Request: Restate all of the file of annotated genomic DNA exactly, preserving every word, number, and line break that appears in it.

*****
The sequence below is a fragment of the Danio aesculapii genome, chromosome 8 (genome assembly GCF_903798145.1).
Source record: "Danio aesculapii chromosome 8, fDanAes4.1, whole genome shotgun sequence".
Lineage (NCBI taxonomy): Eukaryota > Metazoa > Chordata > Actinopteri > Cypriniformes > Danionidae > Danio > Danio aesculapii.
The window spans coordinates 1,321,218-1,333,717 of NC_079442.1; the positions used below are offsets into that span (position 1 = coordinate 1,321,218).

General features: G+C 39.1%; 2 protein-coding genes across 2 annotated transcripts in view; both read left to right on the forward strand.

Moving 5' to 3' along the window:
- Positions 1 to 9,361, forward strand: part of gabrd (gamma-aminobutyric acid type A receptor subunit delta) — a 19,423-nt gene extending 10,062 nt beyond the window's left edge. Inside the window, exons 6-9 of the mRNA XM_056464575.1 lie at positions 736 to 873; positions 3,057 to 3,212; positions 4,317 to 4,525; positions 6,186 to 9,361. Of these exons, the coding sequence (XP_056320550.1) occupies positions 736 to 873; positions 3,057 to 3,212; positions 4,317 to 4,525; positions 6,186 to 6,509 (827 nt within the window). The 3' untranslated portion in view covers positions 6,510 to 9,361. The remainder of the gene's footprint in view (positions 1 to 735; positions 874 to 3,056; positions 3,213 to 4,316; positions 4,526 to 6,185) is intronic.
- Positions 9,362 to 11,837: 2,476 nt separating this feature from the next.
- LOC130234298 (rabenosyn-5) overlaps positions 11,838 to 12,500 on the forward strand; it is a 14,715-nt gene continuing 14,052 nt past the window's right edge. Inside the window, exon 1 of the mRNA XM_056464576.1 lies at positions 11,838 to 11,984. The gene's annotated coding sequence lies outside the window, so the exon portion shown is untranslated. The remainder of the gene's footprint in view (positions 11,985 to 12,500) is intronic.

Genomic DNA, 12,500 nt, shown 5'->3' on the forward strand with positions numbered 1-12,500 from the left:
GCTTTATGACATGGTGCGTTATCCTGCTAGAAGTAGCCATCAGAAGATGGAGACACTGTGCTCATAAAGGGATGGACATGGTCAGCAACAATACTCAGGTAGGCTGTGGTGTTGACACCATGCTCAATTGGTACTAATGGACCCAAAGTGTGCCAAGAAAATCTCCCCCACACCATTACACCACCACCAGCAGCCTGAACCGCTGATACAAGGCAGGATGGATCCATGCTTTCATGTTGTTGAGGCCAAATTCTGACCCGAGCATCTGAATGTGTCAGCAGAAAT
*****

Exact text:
The sequence below is a fragment of the Danio aesculapii genome, chromosome 8 (genome assembly GCF_903798145.1).
Source record: "Danio aesculapii chromosome 8, fDanAes4.1, whole genome shotgun sequence".
Lineage (NCBI taxonomy): Eukaryota > Metazoa > Chordata > Actinopteri > Cypriniformes > Danionidae > Danio > Danio aesculapii.
The window spans coordinates 1,321,218-1,333,717 of NC_079442.1; the positions used below are offsets into that span (position 1 = coordinate 1,321,218).

General features: G+C 39.1%; 2 protein-coding genes across 2 annotated transcripts in view; both read left to right on the forward strand.

Moving 5' to 3' along the window:
- Positions 1 to 9,361, forward strand: part of gabrd (gamma-aminobutyric acid type A receptor subunit delta) — a 19,423-nt gene extending 10,062 nt beyond the window's left edge. Inside the window, exons 6-9 of the mRNA XM_056464575.1 lie at positions 736 to 873; positions 3,057 to 3,212; positions 4,317 to 4,525; positions 6,186 to 9,361. Of these exons, the coding sequence (XP_056320550.1) occupies positions 736 to 873; positions 3,057 to 3,212; positions 4,317 to 4,525; positions 6,186 to 6,509 (827 nt within the window). The 3' untranslated portion in view covers positions 6,510 to 9,361. The remainder of the gene's footprint in view (positions 1 to 735; positions 874 to 3,056; positions 3,213 to 4,316; positions 4,526 to 6,185) is intronic.
- Positions 9,362 to 11,837: 2,476 nt separating this feature from the next.
- LOC130234298 (rabenosyn-5) overlaps positions 11,838 to 12,500 on the forward strand; it is a 14,715-nt gene continuing 14,052 nt past the window's right edge. Inside the window, exon 1 of the mRNA XM_056464576.1 lies at positions 11,838 to 11,984. The gene's annotated coding sequence lies outside the window, so the exon portion shown is untranslated. The remainder of the gene's footprint in view (positions 11,985 to 12,500) is intronic.

Genomic DNA, 12,500 nt, shown 5'->3' on the forward strand with positions numbered 1-12,500 from the left:
GCTTTATGACATGGTGCGTTATCCTGCTAGAAGTAGCCATCAGAAGATGGAGACACTGTGCTCATAAAGGGATGGACATGGTCAGCAACAATACTCAGGTAGGCTGTGGTGTTGACACCATGCTCAATTGGTACTAATGGACCCAAAGTGTGCCAAGAAAATCTCCCCCACACCATTACACCACCACCAGCAGCCTGAACCGCTGATACAAGGCAGGATGGATCCATGCTTTCATGTTGTTGAGGCCAAATTCTGACCCGAGCATCTGAATGTGTCAGCAGAAAT